Wingfoil or windfoil?

Wingfoil or windfoil, the differences

What exactly is a foil? Even if the word isn’t immediately easy to understand, its use is fairly straightforward. This sort of fin or daggerboard allows the board to fly above the surface of the water. Simply put, the foil lifts the board a few dozen centimetres into the air.

Windfoil for windsurfing enthusiasts

Introduced in the early 90´s by an American pro-windsurfer, windfoil – or windsurf foiling – was not recognised until the early 2010´s. 20 years earlier, the foil was very heavy, being 100% aluminium and weighing 8 kgs, which meant the windsurfer could only fly if towed by a motorboat. Today however the motor is both the wind and the sail. Windfoil is a derivation of windsurfing – like kitefoil in kitesurfing – meaning steering and manoeuvring using your rig, i.e. mast + boom + sail. The balance, speed, and manoeuvres are trickier, because at 30 or 40cm above the surface of the water, things ae a little different! Without good knowledge and practice of windsurfing, it’s almost impossible to get going on a windfoil. Knowing how to land in the event of a fall is also preferable, since a foil can potentially hurt your legs and body. Windfoils allow you to continue windsurfing at mid-height, in light winds, and at very high speeds. 

Wingfoil, a trendy new discipline

Wingfoil, the new kid on the block when it comes to board sports, and the latest progression, appeared at the start of 2019. It’s a sport that is definitely here to stay, because once you’ve tried wingfoil and made your first runs – or rather first flights – it’s hard not to become addicted! It’s windsurfing 2.0 in a way, the new generation of windsurfing crossed with a slight mix of kitesurfing and all things foil. The set up consists of a wing which is held directly with your hands, a wing board with a volume of around 120 litres to start with, decreasing as your level increases, and last but not least, a foil under the board. Wingfoil has attracted and continues to attract many top-level windsurfers and kitesurfers, sometimes even leaving behind their all-time favourite sport of windsurfing or kiting to play above the water, rather than on it. With a wind strength of 12-13 knots the best riders will be able to fly, although you’ll need to use your arms more and start pumping … but let’s face it, the ideal conditions for wingfoiling are when the breeze is close to 20 knots. The advantage here is that there’s no mast to hold the sail, which makes the rig – which isn’t a rig at all – so much lighter and easier to handle.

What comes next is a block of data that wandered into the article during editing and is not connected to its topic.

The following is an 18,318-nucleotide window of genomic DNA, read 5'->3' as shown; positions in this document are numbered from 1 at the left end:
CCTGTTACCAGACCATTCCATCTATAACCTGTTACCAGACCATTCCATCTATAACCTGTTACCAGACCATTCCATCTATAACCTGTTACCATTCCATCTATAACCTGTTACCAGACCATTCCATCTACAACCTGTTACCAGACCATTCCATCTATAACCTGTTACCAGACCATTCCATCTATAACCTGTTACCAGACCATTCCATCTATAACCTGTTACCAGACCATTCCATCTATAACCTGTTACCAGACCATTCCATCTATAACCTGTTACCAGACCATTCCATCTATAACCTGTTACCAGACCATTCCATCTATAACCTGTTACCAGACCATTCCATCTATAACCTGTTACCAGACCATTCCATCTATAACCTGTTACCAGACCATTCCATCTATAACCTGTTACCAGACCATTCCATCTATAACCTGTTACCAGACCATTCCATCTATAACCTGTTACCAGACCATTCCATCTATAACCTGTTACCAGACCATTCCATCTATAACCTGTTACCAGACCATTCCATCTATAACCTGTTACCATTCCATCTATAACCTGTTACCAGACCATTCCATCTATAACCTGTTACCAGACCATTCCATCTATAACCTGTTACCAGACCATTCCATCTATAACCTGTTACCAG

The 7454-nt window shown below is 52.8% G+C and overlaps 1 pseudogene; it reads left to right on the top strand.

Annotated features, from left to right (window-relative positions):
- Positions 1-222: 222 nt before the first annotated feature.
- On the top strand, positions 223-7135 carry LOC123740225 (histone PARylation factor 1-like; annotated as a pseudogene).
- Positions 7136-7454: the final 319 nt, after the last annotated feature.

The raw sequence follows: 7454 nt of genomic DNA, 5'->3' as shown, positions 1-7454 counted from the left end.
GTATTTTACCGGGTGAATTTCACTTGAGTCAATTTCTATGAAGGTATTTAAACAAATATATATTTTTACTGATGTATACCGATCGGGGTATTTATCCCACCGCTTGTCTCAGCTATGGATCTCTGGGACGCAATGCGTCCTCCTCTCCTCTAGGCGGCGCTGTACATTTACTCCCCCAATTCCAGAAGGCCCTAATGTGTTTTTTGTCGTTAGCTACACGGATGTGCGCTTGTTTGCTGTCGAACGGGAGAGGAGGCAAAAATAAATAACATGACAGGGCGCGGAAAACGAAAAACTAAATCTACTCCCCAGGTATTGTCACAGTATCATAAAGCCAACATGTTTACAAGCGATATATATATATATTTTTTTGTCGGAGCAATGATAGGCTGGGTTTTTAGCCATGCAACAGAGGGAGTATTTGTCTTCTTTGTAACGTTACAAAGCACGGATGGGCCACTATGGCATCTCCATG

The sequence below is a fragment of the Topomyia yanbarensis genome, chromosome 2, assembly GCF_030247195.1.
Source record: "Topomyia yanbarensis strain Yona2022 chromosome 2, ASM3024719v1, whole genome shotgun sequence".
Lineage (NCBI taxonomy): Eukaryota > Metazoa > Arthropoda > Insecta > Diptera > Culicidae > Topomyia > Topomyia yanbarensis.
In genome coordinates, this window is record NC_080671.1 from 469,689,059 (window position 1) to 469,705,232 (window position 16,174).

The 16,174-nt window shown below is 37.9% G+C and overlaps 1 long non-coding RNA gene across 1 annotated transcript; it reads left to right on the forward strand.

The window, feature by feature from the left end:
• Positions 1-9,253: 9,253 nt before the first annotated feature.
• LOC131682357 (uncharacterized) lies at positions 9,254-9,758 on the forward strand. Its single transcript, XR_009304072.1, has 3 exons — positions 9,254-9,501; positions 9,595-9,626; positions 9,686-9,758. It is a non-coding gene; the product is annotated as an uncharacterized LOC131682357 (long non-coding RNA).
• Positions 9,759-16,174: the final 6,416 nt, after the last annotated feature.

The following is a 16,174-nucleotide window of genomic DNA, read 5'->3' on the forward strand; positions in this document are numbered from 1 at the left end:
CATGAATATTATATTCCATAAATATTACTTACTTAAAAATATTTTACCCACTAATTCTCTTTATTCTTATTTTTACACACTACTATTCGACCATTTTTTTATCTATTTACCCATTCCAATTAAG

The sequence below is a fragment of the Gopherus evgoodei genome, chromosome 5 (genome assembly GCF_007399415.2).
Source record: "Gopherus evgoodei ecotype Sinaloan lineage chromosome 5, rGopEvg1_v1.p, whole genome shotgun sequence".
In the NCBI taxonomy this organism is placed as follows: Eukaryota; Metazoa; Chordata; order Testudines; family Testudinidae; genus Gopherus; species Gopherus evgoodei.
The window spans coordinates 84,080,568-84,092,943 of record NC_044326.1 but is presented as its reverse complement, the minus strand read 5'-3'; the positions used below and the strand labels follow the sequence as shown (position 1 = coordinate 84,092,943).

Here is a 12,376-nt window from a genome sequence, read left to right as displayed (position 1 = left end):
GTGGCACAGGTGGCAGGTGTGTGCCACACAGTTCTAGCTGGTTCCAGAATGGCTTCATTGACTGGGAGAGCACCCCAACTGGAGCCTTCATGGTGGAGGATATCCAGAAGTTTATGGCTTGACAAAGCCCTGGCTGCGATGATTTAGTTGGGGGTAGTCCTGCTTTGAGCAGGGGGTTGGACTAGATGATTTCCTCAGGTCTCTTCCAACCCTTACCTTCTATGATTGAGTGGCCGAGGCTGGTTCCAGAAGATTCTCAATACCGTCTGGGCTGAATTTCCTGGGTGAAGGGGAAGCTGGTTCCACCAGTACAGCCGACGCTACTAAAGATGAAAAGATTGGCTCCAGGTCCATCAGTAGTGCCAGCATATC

Wingfoil vs windfoil: which one to choose?

Wingfoil and windfoil are 2 new discoveries in board sports since the 2010´s and can be practiced in light wind, but that doesn’t mean that they are similar in terms of both technique, and the sensations felt by the rider. In fact, wingfoil doesn’t necessarily require the skills required in board sports or sailing in general, whereas windfoil is only accessible to windsurfers who already have a good or even very good grounding in windsurfing. In wingfoil, a good level windsurfer or kitesurfer will learn and progress much more quickly than a beginner in water sports or sailing, but with good advice, training and perseverance wingfoil is accessible to all.


The sensations are different too, with windfoils allowing the rider to glide very early on, with the best doing it at less than 10 knots (thanks to pumping), and the speed in stronger winds is mind-blowing. If you’re a speed enthusiast, windfoils are for you! The wingfoiler can also go fast, but not as fast. With a wingfoil, you can glide around the water with your friends or your partner, surf the swell with your front hand loose, do some pretty freestyle tricks, go for it in the waves, do downwinders – in short, there are many different ways of practicing wingfoil, but speed doesn’t have to be a priority.


If you are passionate about windsurfing and swear by this fabulous activity, the windfoil is for you! Also if you want to go even faster and make long, beautiful jibes. Having a windfoil and windsurf at the same time gives you more sailing range, as you can now sail from 10 to 45 knots more or less. However, make sure you have enough room in your car or trailer, because windfoil boards are bulky – bigger than a wave board – and a foil takes up more space than a fin, as you can imagine! As for the rigging, don’t neglect the mast, boom and sails, which take up more space than a wing. 

The advantage of wingfoil in terms of equipment is that it takes up much less space and is easier to transport. There’s the foil, yes, but the wing fits into what looks like a rucksack, and the board is shorter. Above all, there’s no mast to support the sail, and no boom except on certain brands or models, which remain small and ultra-light.

Once again, the wind ranges for taking out your windfoil and wingfoil equipment are very wide, although it does require a good level of practice in light or very strong winds. Limited when the wind starts to blow the sand, windfoils can be used on the water in very light to moderate winds. Fortunately, that’s when it’s time to sharpen your favourite fin and switch into pure windsurfing mode. As for the wingfoil, the most addicted who are equipped with wings of less than 4 m², or even 2.5 / 3 m², are guaranteed a great time!


You’re on a wave spot but you’re unlucky that day as there’s no wind at all, so don’t forget to bring your paddle, because with a wingfoil board you can SUP foil – stand up paddle foil. It’s more complicated with a windfoil board, because it’s wider and heavier, but some brands now offer all-purpose foil boards. The foil is a real revolution in the world of surfing today, whether in windsurfing, wing, kite, dinghy, sailboat … everybody is talking about the magic of the foil! Get into it, you’ll love it!

wingfoil session in Le Morne
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